Background: Families are the backbone of caregiving for older adults living in communities. This is a tradition common to Thailand and many low- and middle-income countries where formal long-term care services are not so available or accessible. Therefore, population aging demands more and more young people engaging as family caregivers. Informal caregiving can become an unexpected duty for anyone anytime. However, studies measuring the burden of informal caregivers are limited. We aimed to determine the caregiver burden, both from the perspective of the caregivers as well as that of their care recipients. Method: We used the baseline survey data from a cluster randomized controlled trial providing a community integrated intermediary care (CIIC) service for seniors in Chiang Mai, Thailand, TCTR20190412004. Study participants were 867 pairs of older adults and their primary family caregivers. Descriptive analysis explored the characteristics of the caregivers and binary logistic regression identified factors influencing the caregivers’ burden. Results: The mean age of family caregivers was 55.27 ± 13.7 years and 5.5% indicated the need for respite care with Caregiver Burden Inventory (CBI) scores ≥24. The highest burden was noted in the time-dependence burden domain (25.7%). The significant associated factors affecting CBI ≥24 were as follows: caregivers older than 60 years, being female, current smokers, having diabetes, and caring for seniors with probable depression and moderate to severe dependency. Conclusions: A quarter of caregivers can have their careers disturbed because of the time consumed with caregiving. Policies to assist families and interventions, such as respite service, care capacity building, official leave for caregiving, etc., may reduce the burden of families struggling with informal care chores. Furthermore, caregiver burden measurements can be applied as a screening tool to assess long-term care needs, complementing the dependency assessment. Finally, implementation research is required to determine the effectiveness of respite care services for older people in Thailand. Full article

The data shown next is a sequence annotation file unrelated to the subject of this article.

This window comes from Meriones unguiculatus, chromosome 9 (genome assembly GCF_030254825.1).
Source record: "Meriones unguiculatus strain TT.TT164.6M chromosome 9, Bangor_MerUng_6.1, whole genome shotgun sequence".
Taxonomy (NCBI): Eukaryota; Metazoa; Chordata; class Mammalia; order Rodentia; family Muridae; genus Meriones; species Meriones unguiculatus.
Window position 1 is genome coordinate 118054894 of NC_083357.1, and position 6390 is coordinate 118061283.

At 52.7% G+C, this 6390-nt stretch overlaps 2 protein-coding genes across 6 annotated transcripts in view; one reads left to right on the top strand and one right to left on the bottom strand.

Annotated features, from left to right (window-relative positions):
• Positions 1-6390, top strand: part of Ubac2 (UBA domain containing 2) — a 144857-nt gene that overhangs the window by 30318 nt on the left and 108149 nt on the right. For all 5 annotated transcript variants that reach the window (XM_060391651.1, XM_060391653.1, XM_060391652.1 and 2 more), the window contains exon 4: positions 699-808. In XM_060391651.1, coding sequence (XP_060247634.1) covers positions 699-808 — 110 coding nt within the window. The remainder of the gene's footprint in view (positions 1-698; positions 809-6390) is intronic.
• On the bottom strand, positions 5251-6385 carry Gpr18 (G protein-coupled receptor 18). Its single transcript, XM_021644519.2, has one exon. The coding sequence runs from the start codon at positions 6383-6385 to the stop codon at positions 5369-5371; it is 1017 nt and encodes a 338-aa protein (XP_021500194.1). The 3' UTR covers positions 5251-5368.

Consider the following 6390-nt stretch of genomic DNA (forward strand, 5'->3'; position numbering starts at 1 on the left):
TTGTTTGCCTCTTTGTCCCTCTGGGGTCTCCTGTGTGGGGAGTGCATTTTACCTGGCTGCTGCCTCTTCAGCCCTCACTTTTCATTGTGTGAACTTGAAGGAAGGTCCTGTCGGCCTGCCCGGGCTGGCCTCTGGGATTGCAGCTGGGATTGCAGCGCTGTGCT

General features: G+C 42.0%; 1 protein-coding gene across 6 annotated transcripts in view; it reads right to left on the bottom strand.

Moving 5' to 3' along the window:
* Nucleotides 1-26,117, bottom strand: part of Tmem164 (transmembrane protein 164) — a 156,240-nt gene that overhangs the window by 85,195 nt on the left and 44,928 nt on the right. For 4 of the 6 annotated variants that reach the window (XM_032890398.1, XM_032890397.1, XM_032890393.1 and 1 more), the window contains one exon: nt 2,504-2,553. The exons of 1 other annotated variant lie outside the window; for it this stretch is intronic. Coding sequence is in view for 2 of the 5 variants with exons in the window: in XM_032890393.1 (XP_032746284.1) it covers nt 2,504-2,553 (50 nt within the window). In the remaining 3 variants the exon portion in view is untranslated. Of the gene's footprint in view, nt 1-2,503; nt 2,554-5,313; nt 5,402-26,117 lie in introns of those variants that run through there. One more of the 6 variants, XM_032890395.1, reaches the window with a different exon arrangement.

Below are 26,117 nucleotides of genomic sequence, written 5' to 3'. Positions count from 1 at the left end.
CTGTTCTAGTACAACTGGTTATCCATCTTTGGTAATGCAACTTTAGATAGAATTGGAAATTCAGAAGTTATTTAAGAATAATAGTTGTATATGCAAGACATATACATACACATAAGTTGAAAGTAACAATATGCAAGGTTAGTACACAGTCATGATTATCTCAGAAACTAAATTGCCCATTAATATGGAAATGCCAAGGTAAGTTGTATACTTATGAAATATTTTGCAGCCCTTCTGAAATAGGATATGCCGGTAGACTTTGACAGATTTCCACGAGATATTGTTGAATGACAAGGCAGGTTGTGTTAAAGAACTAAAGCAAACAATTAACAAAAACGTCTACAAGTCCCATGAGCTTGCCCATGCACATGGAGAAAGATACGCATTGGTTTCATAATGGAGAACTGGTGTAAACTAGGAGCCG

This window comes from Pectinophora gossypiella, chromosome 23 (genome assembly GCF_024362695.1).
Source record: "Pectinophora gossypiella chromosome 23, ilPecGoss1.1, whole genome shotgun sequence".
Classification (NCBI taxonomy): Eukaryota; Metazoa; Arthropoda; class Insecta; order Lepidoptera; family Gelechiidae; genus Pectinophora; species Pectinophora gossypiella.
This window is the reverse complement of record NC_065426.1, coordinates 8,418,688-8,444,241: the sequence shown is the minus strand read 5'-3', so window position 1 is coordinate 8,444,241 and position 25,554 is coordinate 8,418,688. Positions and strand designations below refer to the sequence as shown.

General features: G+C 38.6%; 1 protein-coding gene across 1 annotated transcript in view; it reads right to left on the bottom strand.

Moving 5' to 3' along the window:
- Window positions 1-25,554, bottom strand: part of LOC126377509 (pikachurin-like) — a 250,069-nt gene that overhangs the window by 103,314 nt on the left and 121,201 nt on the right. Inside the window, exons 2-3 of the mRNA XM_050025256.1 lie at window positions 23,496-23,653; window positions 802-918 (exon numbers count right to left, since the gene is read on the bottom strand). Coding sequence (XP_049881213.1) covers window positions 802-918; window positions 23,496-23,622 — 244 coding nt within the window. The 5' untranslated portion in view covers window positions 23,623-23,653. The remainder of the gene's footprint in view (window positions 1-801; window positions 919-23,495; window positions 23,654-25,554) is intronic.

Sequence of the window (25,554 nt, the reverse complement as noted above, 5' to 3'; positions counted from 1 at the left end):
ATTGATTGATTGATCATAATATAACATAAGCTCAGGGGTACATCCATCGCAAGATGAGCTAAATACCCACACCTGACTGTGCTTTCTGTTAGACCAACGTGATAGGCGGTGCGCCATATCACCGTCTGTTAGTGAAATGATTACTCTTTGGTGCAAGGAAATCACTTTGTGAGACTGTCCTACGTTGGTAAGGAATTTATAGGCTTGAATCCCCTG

(This article belongs to the Special Issue Healthy Ageing Commuities)